The world’s first doctor was a mother.
Who diagnosed her patients asking the question,
“Can you show me where it hurts?”
And we staged sold-out concerts singing our pain as if the melody itself could explain the cure
Medicine’s first prescription was a kiss.
This is still practiced today.
Practiced on the scrapes of children who play just a little too hard,
Once-broken skin now scarred and worn as a medal of bravery
We paid our hospital bills with our hearts;
Our medical charts read like apologies: please accept these simple words as payment.
But we did not yet know the words ‘I love you’
Our first attempt was an invention, it sounded a lot like,
The heart became a metaphor.
If our body said enough, our hearts roared 'more’.
The heart became the core of our spirit, the seat of our emotion,
Currents and undertows of passion swelling within an ocean of feeling
We cast out our dreams and begin reeling in our desires;
Our heartstrings were wires trolling for love
I’ve known those who wear their heart like a boxing glove, ready to knock out each next contender
To render them weak-kneed and falling
Corners calling for timeouts as each fan rises to their feet and shouts
But what happens when there’s no fight left?
When the heart is bereft of the will it takes to continue beating,
When the beats begin cheating, skipping like a
bro-broken record, like a bro-bro skipping like-like a bro-broken re-record ski-skipping l-like a b-broken re-rec-record like a broken record.
And the volume falls from a yell to a whisper, a murmur.
Each beat less sure than the last; each silence a vast expanse where echoes hold no lease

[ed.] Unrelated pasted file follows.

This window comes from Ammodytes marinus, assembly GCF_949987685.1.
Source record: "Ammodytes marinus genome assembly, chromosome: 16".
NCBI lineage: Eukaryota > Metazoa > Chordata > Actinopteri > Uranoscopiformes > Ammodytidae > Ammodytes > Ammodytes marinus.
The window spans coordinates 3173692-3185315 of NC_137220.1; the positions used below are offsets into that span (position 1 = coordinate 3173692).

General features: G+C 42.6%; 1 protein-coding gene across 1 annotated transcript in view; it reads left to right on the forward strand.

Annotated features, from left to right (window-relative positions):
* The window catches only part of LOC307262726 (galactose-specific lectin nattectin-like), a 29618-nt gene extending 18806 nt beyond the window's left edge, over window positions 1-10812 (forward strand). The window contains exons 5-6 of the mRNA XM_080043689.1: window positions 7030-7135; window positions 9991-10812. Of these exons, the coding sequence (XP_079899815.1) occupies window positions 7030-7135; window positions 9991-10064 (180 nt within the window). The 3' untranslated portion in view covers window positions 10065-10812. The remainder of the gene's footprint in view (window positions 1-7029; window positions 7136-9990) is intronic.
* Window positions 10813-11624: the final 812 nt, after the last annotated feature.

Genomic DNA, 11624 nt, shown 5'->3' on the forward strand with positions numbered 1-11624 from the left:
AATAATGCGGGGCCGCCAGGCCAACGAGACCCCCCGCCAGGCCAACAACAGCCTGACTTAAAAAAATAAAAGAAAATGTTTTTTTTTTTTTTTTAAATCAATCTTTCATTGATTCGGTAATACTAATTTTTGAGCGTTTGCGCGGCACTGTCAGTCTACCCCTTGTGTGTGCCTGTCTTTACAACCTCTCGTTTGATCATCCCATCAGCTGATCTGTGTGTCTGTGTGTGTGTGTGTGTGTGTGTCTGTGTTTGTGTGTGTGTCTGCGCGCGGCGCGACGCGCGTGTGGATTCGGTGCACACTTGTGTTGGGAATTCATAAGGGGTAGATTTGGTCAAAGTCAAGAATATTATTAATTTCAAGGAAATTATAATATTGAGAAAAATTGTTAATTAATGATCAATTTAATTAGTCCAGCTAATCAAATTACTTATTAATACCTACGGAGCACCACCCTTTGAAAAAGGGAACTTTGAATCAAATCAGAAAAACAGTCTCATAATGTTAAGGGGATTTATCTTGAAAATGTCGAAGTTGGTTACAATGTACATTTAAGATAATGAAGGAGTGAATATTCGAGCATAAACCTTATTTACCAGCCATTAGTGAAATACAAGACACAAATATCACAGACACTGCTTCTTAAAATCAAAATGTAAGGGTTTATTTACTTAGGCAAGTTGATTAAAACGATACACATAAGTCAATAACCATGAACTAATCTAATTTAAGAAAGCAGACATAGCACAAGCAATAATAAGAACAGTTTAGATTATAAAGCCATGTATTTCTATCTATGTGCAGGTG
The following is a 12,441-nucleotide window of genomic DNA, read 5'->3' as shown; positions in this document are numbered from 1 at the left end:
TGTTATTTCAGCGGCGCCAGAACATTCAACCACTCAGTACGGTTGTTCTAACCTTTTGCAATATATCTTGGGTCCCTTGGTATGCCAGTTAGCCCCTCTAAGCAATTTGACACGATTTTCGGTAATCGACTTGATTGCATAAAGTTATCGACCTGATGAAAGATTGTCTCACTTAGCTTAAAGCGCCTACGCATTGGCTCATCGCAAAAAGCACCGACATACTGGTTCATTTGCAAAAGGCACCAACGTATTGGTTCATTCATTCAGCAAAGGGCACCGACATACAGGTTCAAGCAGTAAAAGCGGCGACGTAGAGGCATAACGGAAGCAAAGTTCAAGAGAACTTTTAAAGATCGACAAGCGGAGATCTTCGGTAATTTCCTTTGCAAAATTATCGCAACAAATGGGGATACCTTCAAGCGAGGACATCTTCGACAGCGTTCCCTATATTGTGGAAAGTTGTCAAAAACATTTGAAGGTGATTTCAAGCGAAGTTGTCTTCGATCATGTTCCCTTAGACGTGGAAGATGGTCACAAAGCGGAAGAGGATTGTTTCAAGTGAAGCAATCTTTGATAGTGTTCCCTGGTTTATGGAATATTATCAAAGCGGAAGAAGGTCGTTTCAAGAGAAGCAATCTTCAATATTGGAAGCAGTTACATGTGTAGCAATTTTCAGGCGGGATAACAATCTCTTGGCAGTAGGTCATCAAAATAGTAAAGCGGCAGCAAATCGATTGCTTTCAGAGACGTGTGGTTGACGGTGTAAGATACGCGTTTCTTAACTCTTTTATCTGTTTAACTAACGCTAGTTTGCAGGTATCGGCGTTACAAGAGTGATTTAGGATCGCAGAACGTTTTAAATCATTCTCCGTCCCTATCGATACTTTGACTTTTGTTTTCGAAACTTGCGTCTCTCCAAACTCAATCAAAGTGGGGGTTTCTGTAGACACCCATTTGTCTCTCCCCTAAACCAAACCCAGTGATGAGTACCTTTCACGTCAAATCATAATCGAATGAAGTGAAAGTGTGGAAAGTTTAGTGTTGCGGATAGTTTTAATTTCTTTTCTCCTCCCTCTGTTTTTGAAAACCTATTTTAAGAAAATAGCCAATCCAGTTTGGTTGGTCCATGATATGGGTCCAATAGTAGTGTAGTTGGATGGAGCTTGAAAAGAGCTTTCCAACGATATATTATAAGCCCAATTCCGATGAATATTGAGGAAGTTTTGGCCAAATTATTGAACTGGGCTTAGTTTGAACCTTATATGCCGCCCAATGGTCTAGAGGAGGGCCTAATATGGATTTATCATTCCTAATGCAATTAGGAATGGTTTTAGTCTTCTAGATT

Where rhythms police themselves, arresting the unfamiliar as if they were the usual suspects
How man times did love become subtext to stories that started with the question,
'Can you show me where it hurts’?
And how many times did we point to bruises or skinned knees
How many times did we beg please, please make it better.
This poem is brought to you by the question why.
Why is 'where’ a less important question?
Where does it hurt?
Why have we been stacking how upon how, like now when we’ve asked how many mothers?
How many aunts and sisters
How many daughters and cousins
How many grandmothers?
How many others hold their hearts and their throats, choking on last goodbyes and not knowing what to say?
How many fathers pray for hope?
How many sons cannot comfort brothers who cannot cope with the loss of those who give them life?
How many husbands will lose a wife this year?
It is not a number we wish to know.
We throw our love at death, hoping that through an act of sheer will we can make it not true.
I’ve known men willing to do anything just for a chance to bring you a tomorrow.
Boys would gladly borrow false hope if it meant that just for a moment they could believe everything will be okay.
Uncles who stay at the bedside of nieces,
Mothers who collect the pieces of their daughters’ broken hearts,
And build cathedrals of stained glass, begging light to pass through this moment to keep the shadows at bay for just a few seconds longer.
I have witnessed no heart stronger than those that weeped openly at the altars of love, family, and friendship.
We grip at our hearts not out of sympathy, not out of pity or charity. We grip at our chests because this is where we care from.
Each heart is a drum beating from underneath the concert hall of skin and bone, and as one lone drum sets for us the tempo, all of us echo in harmony.
We grip at our chests and sound off like a symphony of red alerts
It is a show of solidarity.
This is where it hurts.